Most Common Behavioral Response to Anxiety
The single most common behavioral response to anxiety situations is that of avoidance as this is the easiest and most immediate response. It also feels intuitively correct. Unfortunately, this strategy works in the short-term. Over the long-term, however, it can have a series of negative effects:
  • Unwanted secondary problems
    • Social isolation being withdrawn
    • Loneliness
    • Lack of confidence
    • A belief that you are vulnerable and emotionally easily ‘penetrable’.
  • Serious long-term health problems that untreated will lead to hospitalization.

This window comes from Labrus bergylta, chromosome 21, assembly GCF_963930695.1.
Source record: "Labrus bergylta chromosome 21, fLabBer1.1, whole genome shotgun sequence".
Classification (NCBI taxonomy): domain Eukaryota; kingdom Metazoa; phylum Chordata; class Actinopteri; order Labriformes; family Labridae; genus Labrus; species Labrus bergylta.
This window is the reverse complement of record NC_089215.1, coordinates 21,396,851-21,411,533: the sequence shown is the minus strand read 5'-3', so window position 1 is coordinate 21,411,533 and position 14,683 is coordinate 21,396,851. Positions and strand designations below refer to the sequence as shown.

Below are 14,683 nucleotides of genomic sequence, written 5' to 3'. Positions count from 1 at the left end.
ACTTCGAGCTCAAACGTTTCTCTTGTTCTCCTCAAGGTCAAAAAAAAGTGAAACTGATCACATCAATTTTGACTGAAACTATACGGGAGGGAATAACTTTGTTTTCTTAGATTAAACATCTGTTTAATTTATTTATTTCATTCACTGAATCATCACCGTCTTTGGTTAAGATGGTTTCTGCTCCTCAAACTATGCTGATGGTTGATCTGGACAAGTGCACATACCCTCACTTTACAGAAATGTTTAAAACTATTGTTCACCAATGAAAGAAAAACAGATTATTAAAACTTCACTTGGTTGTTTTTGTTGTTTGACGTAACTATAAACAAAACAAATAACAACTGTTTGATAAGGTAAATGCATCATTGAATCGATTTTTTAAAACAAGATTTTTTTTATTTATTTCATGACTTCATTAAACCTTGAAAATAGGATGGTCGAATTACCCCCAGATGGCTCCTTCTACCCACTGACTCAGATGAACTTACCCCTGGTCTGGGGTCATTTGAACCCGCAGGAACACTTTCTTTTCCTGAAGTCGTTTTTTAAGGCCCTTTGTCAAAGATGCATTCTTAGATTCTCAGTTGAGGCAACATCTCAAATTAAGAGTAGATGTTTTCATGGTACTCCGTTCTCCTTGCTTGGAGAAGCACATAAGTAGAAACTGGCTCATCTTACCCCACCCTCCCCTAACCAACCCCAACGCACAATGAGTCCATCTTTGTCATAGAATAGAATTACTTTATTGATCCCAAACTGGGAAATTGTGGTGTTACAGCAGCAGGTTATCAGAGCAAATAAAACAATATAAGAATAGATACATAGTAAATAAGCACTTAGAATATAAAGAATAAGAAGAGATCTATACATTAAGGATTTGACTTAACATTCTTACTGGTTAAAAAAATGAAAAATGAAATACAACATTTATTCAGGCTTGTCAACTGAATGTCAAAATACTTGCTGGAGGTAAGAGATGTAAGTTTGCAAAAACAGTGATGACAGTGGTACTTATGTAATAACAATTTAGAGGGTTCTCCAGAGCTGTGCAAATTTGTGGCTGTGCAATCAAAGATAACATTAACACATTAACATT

Anxiety does just not happen in a person’s head – it has very real, terrifying and uncomfortable physical symptoms. Physical symptoms of anxiety vary greatly from person to person. Nonetheless, they are very real, uncomfortable and can be extremely frightening and disturbing. To make matters even worse, if these physical symptoms are left untreated over the long-term, they can led to serious medical conditions - medical conditions such as, peptic ulcers, heart attacks …….. So one of the first issues is that if your physical symptoms to anxiety have been chronic and you have been experiencing them for a while, a treatment program for anxiety, be it professionally designed and managed or self-help directed, needs to address and deal with the physical symptoms associated with anxiety levels and ensure that the long-term negative effects are mitigated. This generally means a medical intervention and some form of drug intervention is required as part of the program if it is to be successful.  Unfortunately, suffers either try to deal with their anxiety symptoms solely through the medical route, or others  completely avoid any medical assistance and the use of drugs, much to their long-term disadvantage. Both these approaches are wrong and ineffective. So in short, avoid and do  manage the physical symptoms of anxiety as part of your treatment for anxiety – avoid managing these physical symptoms over the long-term at your peril. Anxiety Treatment - Integrated Approach Treatment Cone Secondly, the behavioral or feelings elements need to also be addressed as part of your treatment for anxiety. This is especially important for phobic type anxieties and as a supportive intervention to developing other coping methods to the natural and innate response of avoidance of fearful and anxiety provoking situations. Your treatment for anxiety program, needs to contain a component that helps you not to automatically resort to an avoidance response in the face of your anxiety triggers. You also need to support yourself with some help and techniques assist to manage the emotional storm that is set-off when exposed to your anxiety producing triggers Finally, your treatment program for anxiety should address and assist you with the negative thought patterns that accompany your anxiety attacks. This Cognitive Therapy part is probably more important as a treatment component than any other form of feeling therapy as part of your treatment of anxiety. When anxious, you will find that  your mind does funny things and can make your whole life feel ‘grey’ and threatening, largely as a result of the thoughts you hold and the cognitive (thoughts, thinking, thinking strategies, self-talk, etc.) therapeutic interventions developed as part of your treatment program will go a long way to strengthening your life skills in managing your anxiety. So I think of a treatment program for anxiety as needing to be a combind approach that address the these three areas of anxiety manifestation and should comprise both  Cognitive Behavioral Therapeutic (CBT) and a medical or psychiatric component, organized and delivered in an integrated manner. This combind treatment program is needed, especially in severe cases and during the acute phases. Evidence from research indicates that a treatment program that addresses feelings, thoughts and physical symptom management in an integrated way achieves a greater success rate than a single element approach. This means that thought management, self-talk, medication (allopathic, herbal or homeopathic) and therapy or counselling on their own, will have less chance of success than an integrative or amalgamated approach. It is useful to think of anxiety disorder treatment programs in terms of a treatment cone that combines and integrates the three elements of behavior, thoughts and sensations (physiological reactions) into a multi-pronged intervention and self-help program. Each one of these elements can be focused upon separately in term of life-skills and treatment interventions, but for the long-term all three should be simultaneously engaged in an integrated and combined way.